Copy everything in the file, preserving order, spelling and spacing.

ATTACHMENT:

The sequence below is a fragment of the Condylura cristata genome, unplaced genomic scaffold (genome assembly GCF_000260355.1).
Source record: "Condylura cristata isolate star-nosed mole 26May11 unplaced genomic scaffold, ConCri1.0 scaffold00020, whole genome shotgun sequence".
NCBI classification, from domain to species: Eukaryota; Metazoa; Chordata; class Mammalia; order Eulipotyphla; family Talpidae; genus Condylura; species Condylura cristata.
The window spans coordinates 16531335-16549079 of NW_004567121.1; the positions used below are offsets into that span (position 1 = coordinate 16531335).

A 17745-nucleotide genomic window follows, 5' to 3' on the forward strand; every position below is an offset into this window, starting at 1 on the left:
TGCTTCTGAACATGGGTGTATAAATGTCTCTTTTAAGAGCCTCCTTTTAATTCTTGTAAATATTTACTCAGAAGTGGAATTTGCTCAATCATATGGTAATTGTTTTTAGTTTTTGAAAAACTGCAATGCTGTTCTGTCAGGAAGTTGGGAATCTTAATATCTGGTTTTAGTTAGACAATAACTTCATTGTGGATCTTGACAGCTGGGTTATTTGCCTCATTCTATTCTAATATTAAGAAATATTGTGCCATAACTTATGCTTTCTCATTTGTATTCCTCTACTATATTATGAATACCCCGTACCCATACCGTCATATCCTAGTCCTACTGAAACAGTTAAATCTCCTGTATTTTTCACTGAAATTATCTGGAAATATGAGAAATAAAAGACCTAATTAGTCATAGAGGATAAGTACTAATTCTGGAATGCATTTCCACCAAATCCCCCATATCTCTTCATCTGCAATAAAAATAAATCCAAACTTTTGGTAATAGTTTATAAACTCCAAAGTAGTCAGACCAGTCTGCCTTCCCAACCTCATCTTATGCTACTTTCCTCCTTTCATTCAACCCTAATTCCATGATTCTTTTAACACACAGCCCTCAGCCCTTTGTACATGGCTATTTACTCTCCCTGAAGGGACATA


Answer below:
The sequence below is a fragment of the Condylura cristata genome, unplaced genomic scaffold (genome assembly GCF_000260355.1).
Source record: "Condylura cristata isolate star-nosed mole 26May11 unplaced genomic scaffold, ConCri1.0 scaffold00020, whole genome shotgun sequence".
NCBI classification, from domain to species: Eukaryota; Metazoa; Chordata; class Mammalia; order Eulipotyphla; family Talpidae; genus Condylura; species Condylura cristata.
The window spans coordinates 16531335-16549079 of NW_004567121.1; the positions used below are offsets into that span (position 1 = coordinate 16531335).

A 17745-nucleotide genomic window follows, 5' to 3' on the forward strand; every position below is an offset into this window, starting at 1 on the left:
TGCTTCTGAACATGGGTGTATAAATGTCTCTTTTAAGAGCCTCCTTTTAATTCTTGTAAATATTTACTCAGAAGTGGAATTTGCTCAATCATATGGTAATTGTTTTTAGTTTTTGAAAAACTGCAATGCTGTTCTGTCAGGAAGTTGGGAATCTTAATATCTGGTTTTAGTTAGACAATAACTTCATTGTGGATCTTGACAGCTGGGTTATTTGCCTCATTCTATTCTAATATTAAGAAATATTGTGCCATAACTTATGCTTTCTCATTTGTATTCCTCTACTATATTATGAATACCCCGTACCCATACCGTCATATCCTAGTCCTACTGAAACAGTTAAATCTCCTGTATTTTTCACTGAAATTATCTGGAAATATGAGAAATAAAAGACCTAATTAGTCATAGAGGATAAGTACTAATTCTGGAATGCATTTCCACCAAATCCCCCATATCTCTTCATCTGCAATAAAAATAAATCCAAACTTTTGGTAATAGTTTATAAACTCCAAAGTAGTCAGACCAGTCTGCCTTCCCAACCTCATCTTATGCTACTTTCCTCCTTTCATTCAACCCTAATTCCATGATTCTTTTAACACACAGCCCTCAGCCCTTTGTACATGGCTATTTACTCTCCCTGAAGGGACATA